And this gives you an understanding of just how strong Donald Trump is from a historical perspective. Primary poll leaders at 50% plus at this point, all before Trump won the nomination. Dolan 96, Gore in 2000, Bush in 2000, Hillary Clinton in 2016, and Donald Trump in 2024.
The fact is, if you look at Trump's poll numbers, they have only become stronger, and he's very much in line with prior folks who went on to win their party's nominations.
HARLOW: How does he compare now with how he matched up in the polling around this time with Biden before 2020?
ENTEN: Yeah so, look, I think one of the big questions coming out of last night is we have polling like this, right, which shows Donald Trump ahead of Joe Biden, 49% to 45%. And are the polls telling us one thing and the actual election results telling us something else? That's something that we're going to have to untangle in the days and weeks and months to go.
We still have a year until the next presidential election. But this, to me, is not an outlier poll. It's very much in line with what we've been seeing so far. So, these are national polls where Trump led Biden. This is the 14th; 14th poll where Trump has led Biden.
Give you an idea of how different that is from what we saw in the 2020 cycle, Poppy. There were zero, zero polls where Trump led Biden nationally, now we've got 14. So, something is very clearly different. Why it's different, how it differs from the election results that we saw last night.
Again, I'm not quite sure, but the numbers are clearly telling us that these are two very unpopular frontrunners for their party's nomination.
MATTINGLY: When you say we're going to have to untangle this, go forward, can we, I mean, maybe a couple more specials over the course of the next year? But I think this is the real question, right? We're going to have a thousand polls. We're going to have a thousand polls.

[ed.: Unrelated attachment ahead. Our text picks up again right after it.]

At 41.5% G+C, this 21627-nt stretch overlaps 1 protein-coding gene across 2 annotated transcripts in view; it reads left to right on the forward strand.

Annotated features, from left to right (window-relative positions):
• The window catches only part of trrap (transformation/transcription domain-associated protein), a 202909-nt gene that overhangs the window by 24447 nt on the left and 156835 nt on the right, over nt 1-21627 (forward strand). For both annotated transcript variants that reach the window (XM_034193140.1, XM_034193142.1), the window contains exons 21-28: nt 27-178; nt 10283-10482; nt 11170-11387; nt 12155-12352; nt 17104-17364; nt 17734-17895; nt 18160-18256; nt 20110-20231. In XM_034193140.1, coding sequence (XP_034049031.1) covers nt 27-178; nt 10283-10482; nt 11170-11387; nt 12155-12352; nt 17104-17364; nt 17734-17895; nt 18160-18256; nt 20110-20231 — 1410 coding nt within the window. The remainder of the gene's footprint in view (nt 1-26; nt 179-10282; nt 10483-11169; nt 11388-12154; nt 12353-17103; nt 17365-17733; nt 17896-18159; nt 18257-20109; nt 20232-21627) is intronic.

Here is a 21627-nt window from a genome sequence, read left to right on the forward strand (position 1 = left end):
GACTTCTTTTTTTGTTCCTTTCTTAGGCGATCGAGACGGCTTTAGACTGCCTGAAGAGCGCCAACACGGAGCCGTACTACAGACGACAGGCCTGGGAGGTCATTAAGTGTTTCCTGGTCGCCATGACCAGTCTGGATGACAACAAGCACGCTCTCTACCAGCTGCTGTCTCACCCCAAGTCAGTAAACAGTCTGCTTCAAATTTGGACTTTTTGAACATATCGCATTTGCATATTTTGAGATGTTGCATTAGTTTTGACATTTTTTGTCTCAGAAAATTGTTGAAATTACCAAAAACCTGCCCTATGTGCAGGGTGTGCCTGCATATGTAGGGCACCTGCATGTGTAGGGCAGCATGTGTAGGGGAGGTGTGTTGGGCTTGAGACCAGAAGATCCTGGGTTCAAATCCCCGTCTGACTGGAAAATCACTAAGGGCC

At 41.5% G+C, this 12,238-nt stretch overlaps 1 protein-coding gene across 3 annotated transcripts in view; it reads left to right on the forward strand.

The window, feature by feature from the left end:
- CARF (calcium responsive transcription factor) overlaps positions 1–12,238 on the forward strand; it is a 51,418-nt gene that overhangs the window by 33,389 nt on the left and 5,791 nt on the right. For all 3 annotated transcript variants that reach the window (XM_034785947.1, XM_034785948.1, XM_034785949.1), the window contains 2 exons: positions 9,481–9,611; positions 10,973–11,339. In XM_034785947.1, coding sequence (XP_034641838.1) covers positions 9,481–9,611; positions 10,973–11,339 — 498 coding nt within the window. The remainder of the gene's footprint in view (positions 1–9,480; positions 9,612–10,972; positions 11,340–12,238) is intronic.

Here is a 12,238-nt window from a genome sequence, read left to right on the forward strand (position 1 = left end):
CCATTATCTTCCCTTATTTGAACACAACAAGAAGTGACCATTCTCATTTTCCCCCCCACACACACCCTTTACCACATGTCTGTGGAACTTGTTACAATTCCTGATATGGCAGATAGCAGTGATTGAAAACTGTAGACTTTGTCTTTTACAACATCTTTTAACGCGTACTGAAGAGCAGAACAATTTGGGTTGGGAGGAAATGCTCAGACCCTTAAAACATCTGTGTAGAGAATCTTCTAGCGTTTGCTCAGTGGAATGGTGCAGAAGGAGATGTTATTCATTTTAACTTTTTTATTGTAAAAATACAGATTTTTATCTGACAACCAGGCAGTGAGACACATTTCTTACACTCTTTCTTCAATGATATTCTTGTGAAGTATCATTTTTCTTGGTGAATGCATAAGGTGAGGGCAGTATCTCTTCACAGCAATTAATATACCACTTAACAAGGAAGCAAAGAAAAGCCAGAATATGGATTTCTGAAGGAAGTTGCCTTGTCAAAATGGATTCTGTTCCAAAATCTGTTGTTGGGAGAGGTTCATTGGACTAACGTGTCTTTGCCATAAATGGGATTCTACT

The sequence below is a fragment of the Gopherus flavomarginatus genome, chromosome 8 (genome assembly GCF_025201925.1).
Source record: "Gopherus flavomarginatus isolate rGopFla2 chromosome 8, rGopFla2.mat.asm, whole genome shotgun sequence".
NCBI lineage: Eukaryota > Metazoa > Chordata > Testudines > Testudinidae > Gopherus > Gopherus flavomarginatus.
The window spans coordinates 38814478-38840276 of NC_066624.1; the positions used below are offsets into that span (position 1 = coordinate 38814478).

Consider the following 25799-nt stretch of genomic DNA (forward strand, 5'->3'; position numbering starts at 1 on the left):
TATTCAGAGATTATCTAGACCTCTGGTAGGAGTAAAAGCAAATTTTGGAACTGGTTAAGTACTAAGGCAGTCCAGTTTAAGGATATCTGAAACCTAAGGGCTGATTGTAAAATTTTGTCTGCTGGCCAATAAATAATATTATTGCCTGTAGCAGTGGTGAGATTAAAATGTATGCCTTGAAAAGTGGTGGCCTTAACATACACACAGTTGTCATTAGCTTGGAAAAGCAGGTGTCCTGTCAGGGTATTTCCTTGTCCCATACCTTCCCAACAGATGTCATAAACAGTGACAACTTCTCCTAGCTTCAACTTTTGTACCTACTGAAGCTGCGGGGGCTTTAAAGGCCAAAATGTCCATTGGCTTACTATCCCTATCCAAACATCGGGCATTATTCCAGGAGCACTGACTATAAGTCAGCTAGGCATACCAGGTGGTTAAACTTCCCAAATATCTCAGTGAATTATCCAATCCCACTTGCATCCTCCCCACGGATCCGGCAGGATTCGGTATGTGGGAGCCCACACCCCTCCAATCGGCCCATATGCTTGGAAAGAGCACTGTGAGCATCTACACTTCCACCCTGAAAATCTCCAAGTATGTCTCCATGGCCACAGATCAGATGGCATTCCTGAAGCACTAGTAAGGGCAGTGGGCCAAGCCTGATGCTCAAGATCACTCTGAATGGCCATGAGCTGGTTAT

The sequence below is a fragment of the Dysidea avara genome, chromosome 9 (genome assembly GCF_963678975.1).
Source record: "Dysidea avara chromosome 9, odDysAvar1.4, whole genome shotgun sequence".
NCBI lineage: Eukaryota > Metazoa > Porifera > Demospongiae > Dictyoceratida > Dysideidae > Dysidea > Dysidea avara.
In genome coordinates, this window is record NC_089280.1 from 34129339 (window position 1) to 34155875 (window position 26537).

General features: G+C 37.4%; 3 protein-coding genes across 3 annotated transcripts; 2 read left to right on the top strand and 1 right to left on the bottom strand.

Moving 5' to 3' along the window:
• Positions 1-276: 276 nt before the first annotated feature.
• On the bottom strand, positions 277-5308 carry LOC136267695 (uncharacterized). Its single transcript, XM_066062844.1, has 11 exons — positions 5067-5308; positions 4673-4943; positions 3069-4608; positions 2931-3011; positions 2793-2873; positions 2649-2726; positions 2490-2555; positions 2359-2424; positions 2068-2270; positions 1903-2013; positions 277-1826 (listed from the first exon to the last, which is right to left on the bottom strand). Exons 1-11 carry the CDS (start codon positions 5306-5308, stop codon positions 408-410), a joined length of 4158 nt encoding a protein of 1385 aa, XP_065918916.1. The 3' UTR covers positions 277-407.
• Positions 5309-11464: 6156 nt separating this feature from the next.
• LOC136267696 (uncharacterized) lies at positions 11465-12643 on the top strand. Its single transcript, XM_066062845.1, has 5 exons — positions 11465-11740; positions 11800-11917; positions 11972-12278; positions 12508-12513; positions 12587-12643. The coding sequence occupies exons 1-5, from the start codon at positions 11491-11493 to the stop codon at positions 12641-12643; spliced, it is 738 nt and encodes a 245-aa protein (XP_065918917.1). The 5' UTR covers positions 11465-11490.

I think the real question is there are a lot of people in the middle who just can't possibly believe that these two parties are going to nominate two people as unpopular as Joe Biden and Donald Trump. What happens when they realize, no, these are the choices that we're actually going to get?
I think that's why we still have a year to go. Polls at this point are not predictive, but they do give you an idea of the state of the race in the folks' minds right now. People are not happy with what's going on and they may be willing to throw out the baby with the bathwater, despite the fact that they're voting for Democrats and voting for abortion and marijuana rights like they did last night.
MATTINGLY: That's a good point.
HARLOW: Thank you.
MATTINGLY: Thanks, buddy, appreciate you.
HARLOW: A Republican who voted to impeach Donald Trump lost primary, is launching a Senate campaign in a battleground state. Former Congressman Peter Meijer joins us live with his message to Michigan voters this morning.
MATTINGLY: And, a window for Gazans to evacuate south was extended and is set to close this hour as international pressure grows for more humanitarian pauses, the latest from Israel ahead.
HARLOW: A Republican who voted to impeach Donald Trump announced a run for Senate in a key battleground state.
(BEGIN VIDEO CLIP)
FMR. REP. PETER MEIJER (R-MI), MICHIGAN SENATE CANDIDATE: We need leaders who are willing to stand up for what they believe, no matter the risk. I'm Peter Meijer. I'm a proud dad. I'm an Iraq war veteran, a fourth-generation Michigander. And if you know anything about me, you know that I'm not afraid to risk my job.
(END VIDEO CLIP)
HARLOW: Talking about the vote. He was one of just ten House Republicans who voted to impeach Trump after January 6, and he paid a political price. He lost narrowly to a Trump-endorsed primary challenger in the 2022 midterms.
(BEGIN VIDEO CLIP)
DONALD TRUMP, FORMER U.S. PRESIDENT, 2024 PRESIDENTIAL CANDIDATE: A guy who spells his name M-E-I-J-E-R but they pronounce it Meijer. The hell kind of spelling is that?
(END VIDEO CLIP)
HARLOW: He spelled it right. That was Trump in Michigan last year, Meijer will have to win back some of those booing voters you just heard from. His announcement this week also set off instant backlash from others in the Republican Party.